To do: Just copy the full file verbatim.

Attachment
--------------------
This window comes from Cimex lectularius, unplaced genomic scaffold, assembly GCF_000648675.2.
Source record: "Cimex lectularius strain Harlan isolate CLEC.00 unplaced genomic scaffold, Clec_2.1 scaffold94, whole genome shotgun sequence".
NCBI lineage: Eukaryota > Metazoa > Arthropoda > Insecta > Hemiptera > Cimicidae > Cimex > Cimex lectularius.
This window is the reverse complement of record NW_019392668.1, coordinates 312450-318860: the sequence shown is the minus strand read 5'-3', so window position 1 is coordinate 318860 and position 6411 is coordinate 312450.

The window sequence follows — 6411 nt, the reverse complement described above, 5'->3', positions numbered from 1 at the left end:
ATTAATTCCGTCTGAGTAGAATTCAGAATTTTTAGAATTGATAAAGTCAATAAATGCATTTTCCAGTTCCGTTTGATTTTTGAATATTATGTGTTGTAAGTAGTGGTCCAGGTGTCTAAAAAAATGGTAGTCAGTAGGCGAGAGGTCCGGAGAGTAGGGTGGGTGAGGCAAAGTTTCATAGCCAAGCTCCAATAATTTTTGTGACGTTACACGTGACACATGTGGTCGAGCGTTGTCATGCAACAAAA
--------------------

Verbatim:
This window comes from Cimex lectularius, unplaced genomic scaffold, assembly GCF_000648675.2.
Source record: "Cimex lectularius strain Harlan isolate CLEC.00 unplaced genomic scaffold, Clec_2.1 scaffold94, whole genome shotgun sequence".
NCBI lineage: Eukaryota > Metazoa > Arthropoda > Insecta > Hemiptera > Cimicidae > Cimex > Cimex lectularius.
This window is the reverse complement of record NW_019392668.1, coordinates 312450-318860: the sequence shown is the minus strand read 5'-3', so window position 1 is coordinate 318860 and position 6411 is coordinate 312450.

The window sequence follows — 6411 nt, the reverse complement described above, 5'->3', positions numbered from 1 at the left end:
ATTAATTCCGTCTGAGTAGAATTCAGAATTTTTAGAATTGATAAAGTCAATAAATGCATTTTCCAGTTCCGTTTGATTTTTGAATATTATGTGTTGTAAGTAGTGGTCCAGGTGTCTAAAAAAATGGTAGTCAGTAGGCGAGAGGTCCGGAGAGTAGGGTGGGTGAGGCAAAGTTTCATAGCCAAGCTCCAATAATTTTTGTGACGTTACACGTGACACATGTGGTCGAGCGTTGTCATGCAACAAAA